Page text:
Neither Rob nor I drink soda, but when I indulge, I typically reach for a ginger ale. There is something about the ginger flavor, combined with its subtle spice, that I can't get enough of.
One of my favorite Christmas presents was a new cookbook called Roots from J. Since she introduced me to both Kale and Pear Salad and Carrot Quinoa Muffins (two of my all-time favorite recipes), I knew I was in for a treat. The book is organized by root vegetables (29 in total) and ranges from commonly found sweet potatoes, beets, and parsnips to a number of vegetables I'd never heard of (salsify, cassava, crosnes). My eyes are peeled at the market now for unidentifiable vegetables in the hopes that I can branch out and experiment.
Isn't it odd how the ginger from different roots was a completely different color? I didn't really notice the variation until I looked at the picture above.
If you enjoy ginger ale, I think you'll love making your own ginger syrup. The flavor from the fresh ginger is much more pronounced and fragrant than store bought soda and it is so satisfying to make something like this yourself. I've only used the syrup with sparkling water, but my hunch is that it would be excellent in a cocktail as well.
Homemade Ginger Ale
Roots Cookbook by Diane Morgan
Yield = Syrup for 4 Ginger Ales
Ingredients for Ginger Syrup
1/2 cup grated fresh ginger (I used a cheese grater and then chopped the really stringy part of the root that I couldn't grate)
1 cup firmly packed light brown sugar
1 cup water
Ingredients for Ginger Ale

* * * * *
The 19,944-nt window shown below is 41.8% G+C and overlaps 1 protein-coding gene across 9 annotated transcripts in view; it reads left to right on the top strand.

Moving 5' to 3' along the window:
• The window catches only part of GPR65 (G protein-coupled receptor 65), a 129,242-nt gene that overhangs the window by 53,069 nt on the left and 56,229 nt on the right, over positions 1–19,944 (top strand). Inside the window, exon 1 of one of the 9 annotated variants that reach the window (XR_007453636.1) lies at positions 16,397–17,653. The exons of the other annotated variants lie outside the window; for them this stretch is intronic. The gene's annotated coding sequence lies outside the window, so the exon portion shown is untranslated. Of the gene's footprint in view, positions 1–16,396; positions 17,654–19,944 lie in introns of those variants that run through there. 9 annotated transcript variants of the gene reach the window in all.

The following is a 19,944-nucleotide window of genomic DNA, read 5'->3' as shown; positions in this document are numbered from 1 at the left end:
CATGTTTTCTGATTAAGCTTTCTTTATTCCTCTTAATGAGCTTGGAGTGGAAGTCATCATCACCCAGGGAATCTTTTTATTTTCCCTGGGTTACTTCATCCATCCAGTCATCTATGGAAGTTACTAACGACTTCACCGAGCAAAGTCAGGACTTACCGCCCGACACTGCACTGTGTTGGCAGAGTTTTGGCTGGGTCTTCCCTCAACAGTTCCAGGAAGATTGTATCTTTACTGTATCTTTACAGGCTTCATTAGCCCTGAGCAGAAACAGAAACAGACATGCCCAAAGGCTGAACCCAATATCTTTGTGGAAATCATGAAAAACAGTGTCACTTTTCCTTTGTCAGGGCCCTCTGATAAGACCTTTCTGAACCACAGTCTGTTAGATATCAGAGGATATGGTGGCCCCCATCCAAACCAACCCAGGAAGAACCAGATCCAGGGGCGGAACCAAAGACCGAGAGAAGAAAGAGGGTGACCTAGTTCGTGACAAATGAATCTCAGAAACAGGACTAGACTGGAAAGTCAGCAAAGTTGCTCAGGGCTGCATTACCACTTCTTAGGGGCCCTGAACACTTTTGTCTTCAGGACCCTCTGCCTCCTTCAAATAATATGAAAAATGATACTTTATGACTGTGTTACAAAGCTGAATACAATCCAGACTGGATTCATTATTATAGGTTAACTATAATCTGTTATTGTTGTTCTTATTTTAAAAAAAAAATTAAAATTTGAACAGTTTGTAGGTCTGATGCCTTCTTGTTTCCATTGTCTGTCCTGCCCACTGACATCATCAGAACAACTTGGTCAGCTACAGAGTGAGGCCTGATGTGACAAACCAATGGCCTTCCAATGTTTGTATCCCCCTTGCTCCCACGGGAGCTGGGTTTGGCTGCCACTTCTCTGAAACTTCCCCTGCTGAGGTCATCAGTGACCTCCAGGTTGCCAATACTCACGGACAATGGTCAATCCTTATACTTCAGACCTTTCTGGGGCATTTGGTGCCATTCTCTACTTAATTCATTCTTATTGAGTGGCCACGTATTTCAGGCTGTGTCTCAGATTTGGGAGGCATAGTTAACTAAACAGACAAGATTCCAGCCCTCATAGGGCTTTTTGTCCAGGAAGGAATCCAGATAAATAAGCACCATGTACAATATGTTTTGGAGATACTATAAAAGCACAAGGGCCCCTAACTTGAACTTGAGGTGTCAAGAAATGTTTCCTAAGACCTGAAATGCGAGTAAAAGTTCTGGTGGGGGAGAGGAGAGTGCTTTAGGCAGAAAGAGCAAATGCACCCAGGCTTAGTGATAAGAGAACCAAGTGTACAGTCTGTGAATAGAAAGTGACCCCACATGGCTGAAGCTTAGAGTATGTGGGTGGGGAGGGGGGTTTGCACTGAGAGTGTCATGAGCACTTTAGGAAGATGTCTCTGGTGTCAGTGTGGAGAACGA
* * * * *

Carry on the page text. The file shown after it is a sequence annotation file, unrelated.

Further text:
4 cups club soda / sparkling water
4 tbsp fresh lime juice
4 tsp fresh lemon juice
4 lime wedges
Note - I didn't measure the amount of syrup, lemon and lime juice, and sparkling water when I mixed the drink. I did the syrup to taste and squeezed in some lemon and lime juices. The measurements below come from the original recipe.
1. To the make the ginger syrup, in a small saucepan, combine the ginger, brown sugar, and water and bring to a boil over high heat, stirring constantly until the sugar dissolves. Reduce the heat and simmer for 5 minutes to completely dissolve the sugar and infuse the syrup. Remove from the heat and let the ginger steep in the syrup until cool, about 30 minutes. Strain the syrup through a fine-mesh sieve placed over a container with a tight-fitting lid (I used these Weck jars) and then cover and refrigerate until well chilled. The syrup will keep in the refrigerator for up to 2 weeks.
2. Fill four 16-ounce glasses two-thirds full of ice. Pour approximately 1/4 cup of syrup, 1 cup of sparkling water, 1 tbsp of lime juice and 1 tsp of lemon juice into each glass and stir to combine. Garnish each glass with a lime wedge and serve immediately.